In the midst of the Keith Davis Jr. trial, Judge Alfred Nance ordered that members in the gallery had to cease taking notes on the court proceedings.
The order came after a bench conference with the state's attorney and defense attorney following the recess for lunch on Thursday, May 11. Before the jury was brought in, Nance admonished the observers of the trial, alluding to social media posts that he said could ruin the case.
Soon after he gave the order, he pointed toward various sections of the gallery and angrily asked "Understand?!"
City Paper's Brandon Weigel, who was there to cover the case then left the courtroom and went down the hall to attempt to contact lawyers at tronc (who own the Baltimore City Paper) to argue with the legality of the order. He had been taking notes.
After re-entering the courtroom, Weigel was pulled outside again by a sheriff's deputy and asked if he had a media credentials. Weigel showed he did, and the deputy asked him to sit in the section furthest to the right, away from where members of the activist group Baltimore Bloc had been sitting. tronc's lawyers did reach out to Nance's office but it isn't clear if this made the difference or not. What remained was the strange situation in which only credentialed media were allowed to take notes in open court.
At the start of the day, Weigel says, Nance mentioned that it was not normal procedure for the court to allow for so many people to take notes, but that his court had been accommodating up to a point.
Upon hearing about the notes ban, City Paper's Baynard Woods and myself, along with the Baltimore Sun's Justin Fenton, entered the court room and were asked if we were media and then placed in the same section as Weigel, away from others observing the trial and allowed to take notes. This was how the remaining days of the trial played out: with only credentialed media allowed to take notes in court.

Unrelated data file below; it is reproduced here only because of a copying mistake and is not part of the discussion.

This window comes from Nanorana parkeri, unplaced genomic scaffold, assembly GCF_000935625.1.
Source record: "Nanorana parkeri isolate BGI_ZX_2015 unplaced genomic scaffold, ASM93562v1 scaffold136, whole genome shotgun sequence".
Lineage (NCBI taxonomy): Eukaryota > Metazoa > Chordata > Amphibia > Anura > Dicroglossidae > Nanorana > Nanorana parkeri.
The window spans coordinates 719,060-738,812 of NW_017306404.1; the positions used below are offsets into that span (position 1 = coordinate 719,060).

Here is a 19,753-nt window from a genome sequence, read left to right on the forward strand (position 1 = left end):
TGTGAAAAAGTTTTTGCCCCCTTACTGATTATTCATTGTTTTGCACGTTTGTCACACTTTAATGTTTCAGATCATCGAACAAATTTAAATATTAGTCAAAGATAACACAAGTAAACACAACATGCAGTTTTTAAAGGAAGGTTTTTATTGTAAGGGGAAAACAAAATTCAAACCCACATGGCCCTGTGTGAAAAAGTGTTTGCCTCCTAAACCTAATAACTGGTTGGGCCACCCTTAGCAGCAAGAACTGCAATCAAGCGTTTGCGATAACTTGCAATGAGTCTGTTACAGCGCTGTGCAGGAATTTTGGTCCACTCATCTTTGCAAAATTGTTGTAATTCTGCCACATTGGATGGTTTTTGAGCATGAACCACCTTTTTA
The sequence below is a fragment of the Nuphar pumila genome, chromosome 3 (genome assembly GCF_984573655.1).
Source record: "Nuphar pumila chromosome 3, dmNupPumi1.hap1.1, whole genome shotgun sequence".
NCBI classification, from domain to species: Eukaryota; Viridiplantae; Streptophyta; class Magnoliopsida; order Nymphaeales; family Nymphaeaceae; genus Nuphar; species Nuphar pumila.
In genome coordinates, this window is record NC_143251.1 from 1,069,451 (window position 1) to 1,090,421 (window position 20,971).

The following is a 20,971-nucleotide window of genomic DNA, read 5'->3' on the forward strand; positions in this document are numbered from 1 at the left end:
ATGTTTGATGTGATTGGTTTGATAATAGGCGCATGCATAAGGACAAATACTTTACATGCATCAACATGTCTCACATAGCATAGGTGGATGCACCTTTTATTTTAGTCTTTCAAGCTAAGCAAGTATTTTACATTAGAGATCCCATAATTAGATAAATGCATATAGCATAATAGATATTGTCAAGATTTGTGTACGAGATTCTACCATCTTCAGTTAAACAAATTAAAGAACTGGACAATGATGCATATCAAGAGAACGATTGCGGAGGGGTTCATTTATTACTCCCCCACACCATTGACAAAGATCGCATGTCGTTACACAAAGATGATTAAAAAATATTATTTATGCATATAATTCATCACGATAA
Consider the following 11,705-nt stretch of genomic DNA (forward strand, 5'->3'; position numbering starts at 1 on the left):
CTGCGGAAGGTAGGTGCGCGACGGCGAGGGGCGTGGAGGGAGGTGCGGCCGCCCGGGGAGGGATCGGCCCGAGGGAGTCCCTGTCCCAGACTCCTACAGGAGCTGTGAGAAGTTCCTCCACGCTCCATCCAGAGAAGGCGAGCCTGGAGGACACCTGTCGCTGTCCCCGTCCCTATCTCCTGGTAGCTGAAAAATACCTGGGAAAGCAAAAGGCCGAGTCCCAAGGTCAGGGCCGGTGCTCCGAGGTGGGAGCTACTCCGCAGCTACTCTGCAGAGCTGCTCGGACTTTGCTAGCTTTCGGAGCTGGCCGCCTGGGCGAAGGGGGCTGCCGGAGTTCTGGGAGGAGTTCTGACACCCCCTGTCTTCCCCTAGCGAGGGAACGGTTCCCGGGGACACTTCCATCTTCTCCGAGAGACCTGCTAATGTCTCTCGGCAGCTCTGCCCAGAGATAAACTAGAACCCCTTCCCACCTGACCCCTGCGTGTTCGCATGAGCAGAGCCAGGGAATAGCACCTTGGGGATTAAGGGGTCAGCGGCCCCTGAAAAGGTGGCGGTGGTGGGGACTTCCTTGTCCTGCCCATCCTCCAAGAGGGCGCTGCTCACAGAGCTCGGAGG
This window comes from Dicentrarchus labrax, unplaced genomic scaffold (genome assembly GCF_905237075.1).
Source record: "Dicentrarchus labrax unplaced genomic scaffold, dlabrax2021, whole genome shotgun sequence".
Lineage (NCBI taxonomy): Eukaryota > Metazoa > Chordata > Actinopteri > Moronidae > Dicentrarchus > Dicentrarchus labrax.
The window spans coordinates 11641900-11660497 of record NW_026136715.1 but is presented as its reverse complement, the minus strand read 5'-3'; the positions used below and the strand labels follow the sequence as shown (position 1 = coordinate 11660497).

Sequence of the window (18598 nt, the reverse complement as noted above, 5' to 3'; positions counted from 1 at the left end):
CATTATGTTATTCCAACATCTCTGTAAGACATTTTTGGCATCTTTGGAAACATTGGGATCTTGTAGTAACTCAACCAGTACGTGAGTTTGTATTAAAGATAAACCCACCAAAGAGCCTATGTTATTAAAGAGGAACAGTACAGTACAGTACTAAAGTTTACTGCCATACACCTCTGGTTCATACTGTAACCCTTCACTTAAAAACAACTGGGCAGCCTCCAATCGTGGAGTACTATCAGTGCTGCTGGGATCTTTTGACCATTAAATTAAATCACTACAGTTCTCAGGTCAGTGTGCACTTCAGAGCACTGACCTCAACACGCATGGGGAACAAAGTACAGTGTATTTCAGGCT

But in an open court, anybody should be able to take notes. It is not a privilege given only to reporters and, in this case, reporters from media outlets deemed worthy because of credentials. Moreover, part of the reason a group such as Baltimore Bloc is in court and taking notes and tweeting about the trial during recesses is because of their distrust of media outlets such as City Paper and the Baltimore Sun and others whose coverage of the Keith Davis Jr. saga they have criticized. And so, preventing Bloc from taking notes by limiting who can take notes also limits how this case is covered and tilts coverage toward "mainstream media."
Social media posts about the case had been in Nance's crosshairs once already. On May 10, the day after opening statements, there was a bench conference related to a tweet by Fenton, after which Nance gave instructions to the gallery that no attorney or witness is allowed to publicly comment on the case as it is ongoing. He then had the attorneys scan the room to make sure all of their witnesses were properly sequestered. Once the jury was brought in, he reiterated instructions to them that they are not to read any media about the case.
Nance, the Chief Judge of the Circuit Court for Baltimore City, has previously been reprimanded by the Commission on Judicial Disabilities, a panel which oversees the court system, for his "persistently disrespectful and unprofessional" behavior toward public defender Deborah K. Levi, as Fenton reported earlier this year. A seven-day hearing on the matter is scheduled for July.
City Paper sent a request for comment to the Office of Communications and Public Affairs for the Maryland Courts that was not returned.